According to the invention, a hand held sprayer is provided which has a nozzle which rotates about an axis X through the center of the outlet end of the nozzle through an angle of rotation of from 90° to 360° preferably from 180° to 270° and most preferably over 270° simultaneously with dispensing of product from the sprayer reservoir to the atmosphere.
According to the invention, the hand held sprayer can be a closed pressurized container such as an aerosol container or a bladder pack. Alternatively, the hand held sprayer can be a hand pump sprayer, such as a trigger type or a finger pump type.
In the aerosol embodiment according to the invention, an aerosol propelled viscous fluid containing system is provided. In particular, an aerosol packaged viscous vegetable oil containing system can be provided which can use non hydrocarbon propellants such as nitrogen, carbon dioxide, nitrous oxide, argon, air or inert gases, preferably carbon dioxide or nitrogen. The resulting system provides a round spray pattern while dispensing the viscous fluid in small droplets or fine mist without the need to use freon or VOC (e.g. butane or pentane) propellants. Preferably, the aerosol container according to the invention has a button actuator which opens a valve to the aerosol container to allow pressurized fluid to flow to the delivery passageway. The nozzle is operatively rotated by the action of the aerosol actuator preferably a button. Preferably, the nozzle is rotated by a nozzle drive gear which imparts rotational movement to the nozzle as the aerosol actuator is pushed down and returned to its upward position. Preferably, the nozzle drive gear is a pinion which is rotated by a rack attached to the actuator button which engages the pinion when the actuator button is pressed downward to open the valve in the aerosol. Desirably, a metered valve such as the EMSON MP320 from Emson, Inc. Bridgeport, Conn. which allows the release of pressurized fluid for a pre-determined amount of time is used. Such valves shut off when the actuator button has been fully depressed. As a result, aerosol fluid will be delivered to the atmosphere simultaneously with the rotation of the nozzle.
Referring now to FIGS. 11 through 15, an aerosol container preferably can 200 is provided according to the invention. An actuator extension button 202 having a hollow interior 203 is provided. A nozzle rotation mechanism is provided for rotating the nozzle simultaneously with the dispensing of fluid to the atmosphere. The nozzle rotation mechanism is preferably interconnected to the actuator 204 of the aerosol can 200. Desirably the actuator extension button 202 includes a slot 201 having a rack 206 extending along a vertical side wall of slot 201. An aerosol actuator 204 having an open top 240 and a hollow upper interior portion 209 for receipt of actuator extension button 202 is provided. Aerosol actuator 204 is preferably a male actuator having a stem 248 for activation of a conventional female aerosol valve. Optionally, a female actuator can be used if a male aerosol valve was installed in the aerosol can 200. The aerosol extension button 202 slides into the hollow 209 of aerosol actuator 204.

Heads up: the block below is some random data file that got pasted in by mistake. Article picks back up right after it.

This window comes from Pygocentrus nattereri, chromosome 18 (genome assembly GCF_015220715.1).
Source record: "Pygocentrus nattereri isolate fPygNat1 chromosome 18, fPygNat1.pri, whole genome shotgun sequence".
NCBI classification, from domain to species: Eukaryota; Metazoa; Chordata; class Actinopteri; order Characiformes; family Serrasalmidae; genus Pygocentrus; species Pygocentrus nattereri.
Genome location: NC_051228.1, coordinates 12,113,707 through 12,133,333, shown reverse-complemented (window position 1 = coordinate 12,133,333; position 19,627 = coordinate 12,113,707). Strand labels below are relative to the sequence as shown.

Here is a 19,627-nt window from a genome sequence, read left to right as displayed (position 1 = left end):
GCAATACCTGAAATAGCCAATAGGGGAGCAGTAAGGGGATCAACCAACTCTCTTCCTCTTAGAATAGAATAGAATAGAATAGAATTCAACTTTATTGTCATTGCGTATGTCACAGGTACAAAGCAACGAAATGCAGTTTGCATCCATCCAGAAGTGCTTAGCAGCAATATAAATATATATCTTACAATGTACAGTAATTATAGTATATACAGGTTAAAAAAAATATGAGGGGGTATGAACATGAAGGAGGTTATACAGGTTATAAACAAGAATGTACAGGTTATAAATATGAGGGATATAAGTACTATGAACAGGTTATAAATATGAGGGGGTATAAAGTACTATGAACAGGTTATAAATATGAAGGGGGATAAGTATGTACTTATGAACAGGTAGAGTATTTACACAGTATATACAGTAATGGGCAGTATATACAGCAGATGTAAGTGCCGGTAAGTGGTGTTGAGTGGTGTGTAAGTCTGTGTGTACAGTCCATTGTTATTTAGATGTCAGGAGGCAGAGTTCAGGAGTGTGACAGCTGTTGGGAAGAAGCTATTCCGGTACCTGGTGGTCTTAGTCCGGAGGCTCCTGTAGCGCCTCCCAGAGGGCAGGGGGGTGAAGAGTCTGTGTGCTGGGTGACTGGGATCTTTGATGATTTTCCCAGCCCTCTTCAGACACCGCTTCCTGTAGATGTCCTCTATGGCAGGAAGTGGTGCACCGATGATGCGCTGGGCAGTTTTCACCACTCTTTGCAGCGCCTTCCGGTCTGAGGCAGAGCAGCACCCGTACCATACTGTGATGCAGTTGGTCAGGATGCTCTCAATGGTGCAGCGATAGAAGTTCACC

A spring 208 is provided between actuator extension button 202 and aerosol actuator 204. Spring 208 is supported by a spring seat preferably circular shelf 242 in aerosol actuator 204. A retainer ledge 205 is provided on aerosol actuator 204 for snap engagement with retainer shoulder 207 on actuator extension button 202 to hold actuator extension button 202 in place. A nozzle housing 210 preferably integrally formed in aerosol actuator 204 is provided for receipt and retention of nozzle sleeve 232. Nozzle housing includes outlet 211. A pinion assembly 212 is provided which includes pinion 216, pinion seal 214, ring seat 218, nozzle barrel 225 and nose 228. Pinion 216 preferably has a seal 214 integrally attached to its inlet end, and a pinion passageway 217 for receipt of pressurized fluid from delivery passageway 250. Preferably, a ring seat 218 is attached to the opposite end of pinion 216 opposite seal 214. Desirably, ring seat 218 is integral with pinion 216. Optionally, a swirl chamber is provided to swirl the fluid prior to its reaching outlets 238. A circular groove 220 is provided on the front of ring seat 218. Orifice 222 is provided in pinion 216 for discharging fluid from pinion passageway 217. Nozzle barrel 225 is connected to the outlet end of pinion 216 and is joined to pinion 216 through ring seat 218. Fluid flows out from orifice 222 along four (4) grooves 224 in nozzle barrel 225. Nose 228 is provided having a nose mounting rod 229 for mounting nose 228 to nozzle barrel 225 through mounting hole 226 in nozzle barrel 225. Optionally, swirl grooves, not shown, are provided on back of nose 228 to swirl the fluid flowing from grooves 224 prior to dispensing to the atmosphere. Two channels 230 are provided on top of nose 228 for mating with corresponding channels 236 in nozzle sleeve 232. A retainer recess 234 is provided on nozzle sleeve 232 for snap engagement in nozzle housing 210 with a mating projection on the interior 211 of nozzle housing 210.